July 30, 2007 / 6:03 PM / 11 years ago

Hedge fund Citadel takes over Sowood's credit fund

BOSTON (Reuters) - Hedge fund Citadel Investment Group, LLC said on Monday it took over Sowood Capital’s credit portfolio after the smaller fund suffered heavy losses that triggered speculation it may have to shut down.

Chicago-based Citadel, which manages $14 billion, came to the rescue after Boston-based Sowood, which managed $3 billion, got into trouble with bond trades this summer. Rumors that Sowood might be forced to shut down roiled financial markets late last week.

No terms were announced, but hedge fund managers and investors speculated on Monday the deal was worth hundreds of millions of dollars.

Sowood, which manages money for prominent investors like Harvard University, lost 8 percent in July and 5 percent in June, bringing losses to 10 percent for the year, a person familiar with its operations told Reuters last week.

Losses came quickly at Sowood — which had been up earlier this year and posted double-digit gains last year — when investors got out of risky sub-prime mortgages and other debt instruments, several people said.

Citadel’s move calms some nerves and also indicates liquidity is still available with buyers standing on the sidelines ready to move in to snap up beaten down portfolios.

“This transaction provides for an orderly transference of risk between the parties,” Citadel’s founder and chief executive Ken Griffin said in a statement.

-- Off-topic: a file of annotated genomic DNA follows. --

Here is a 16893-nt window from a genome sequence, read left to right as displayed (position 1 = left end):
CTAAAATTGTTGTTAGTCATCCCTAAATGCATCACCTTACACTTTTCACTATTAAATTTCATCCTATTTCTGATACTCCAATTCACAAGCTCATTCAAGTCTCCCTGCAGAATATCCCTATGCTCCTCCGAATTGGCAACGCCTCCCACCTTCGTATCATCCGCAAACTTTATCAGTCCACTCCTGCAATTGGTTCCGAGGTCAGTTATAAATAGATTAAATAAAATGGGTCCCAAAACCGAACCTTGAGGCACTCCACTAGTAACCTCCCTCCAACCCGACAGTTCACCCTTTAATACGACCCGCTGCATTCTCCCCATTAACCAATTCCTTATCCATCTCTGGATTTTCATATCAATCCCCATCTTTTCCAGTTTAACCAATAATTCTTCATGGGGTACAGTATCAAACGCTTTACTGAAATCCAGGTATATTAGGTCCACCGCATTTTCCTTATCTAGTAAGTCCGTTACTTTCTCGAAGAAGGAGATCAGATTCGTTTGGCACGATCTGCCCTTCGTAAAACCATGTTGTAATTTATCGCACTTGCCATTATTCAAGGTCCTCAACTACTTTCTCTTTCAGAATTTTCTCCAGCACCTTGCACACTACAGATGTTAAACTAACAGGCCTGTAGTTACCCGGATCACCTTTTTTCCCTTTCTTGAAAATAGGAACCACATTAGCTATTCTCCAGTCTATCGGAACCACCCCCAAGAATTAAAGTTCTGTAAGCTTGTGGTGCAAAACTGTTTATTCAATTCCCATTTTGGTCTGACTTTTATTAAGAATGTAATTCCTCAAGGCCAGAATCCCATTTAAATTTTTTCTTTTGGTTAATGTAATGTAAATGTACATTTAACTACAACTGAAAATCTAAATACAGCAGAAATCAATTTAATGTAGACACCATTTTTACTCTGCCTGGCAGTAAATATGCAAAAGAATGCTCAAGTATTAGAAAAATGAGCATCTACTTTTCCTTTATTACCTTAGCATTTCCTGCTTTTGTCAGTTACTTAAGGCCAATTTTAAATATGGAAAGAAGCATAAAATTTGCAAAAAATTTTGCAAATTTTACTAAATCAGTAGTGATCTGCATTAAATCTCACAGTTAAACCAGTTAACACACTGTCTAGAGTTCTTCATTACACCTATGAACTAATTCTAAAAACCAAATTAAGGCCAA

Sowood’s losses spooked markets on Friday as traders and other hedge fund managers worried the fund would have to sell into a falling market to meet margin calls. Such selling could trigger a panic among investors at other hedge funds worried about the health of their own portfolios.

Sowood Capital did not comment on Monday.

When Sowood was launched in 2004, founder Jeffrey Larson quickly attracted high-profile investors, including Harvard Management Company, where he managed foreign stocks.

Unlike Harvard’s in-house investment group, which has to say how its investments fare and how much it pays its managers, Sowood was able to keep an extremely low profile.

The fund, located in Boston’s tony Back Bay neighborhood, does not report to any of the $1.75 trillion hedge fund industry’s performance trackers, several said.

Based on Larson’s pedigree and recent performance, the fund had a very good reputation and so, when speculation mounted that Sowood was forced to sell positions into a falling market late last week, industry analysts were quick to fret.

Outsiders said that, even though Citadel moved in, investors likely suffered.

“I don’t think anyone was bailed out here,” said Jim Midanek, whose hedge fund firm, Black Pearl Asset Management, plans to buy cheap subprime mortgage securities battered by the current crisis. He said he had no first-hand knowledge of the deal.

Sowood’s troubles follow on the heels of news two large Bear Stearns funds had essentially lost all of their capital in the subprime mortgage market.

For Citadel, one of the world’s most powerful hedge funds, stepping in to help rescue another fund’s portfolio is nothing new. Last year it snapped up failed hedge fund Amaranth Advisors’ energy portfolio.

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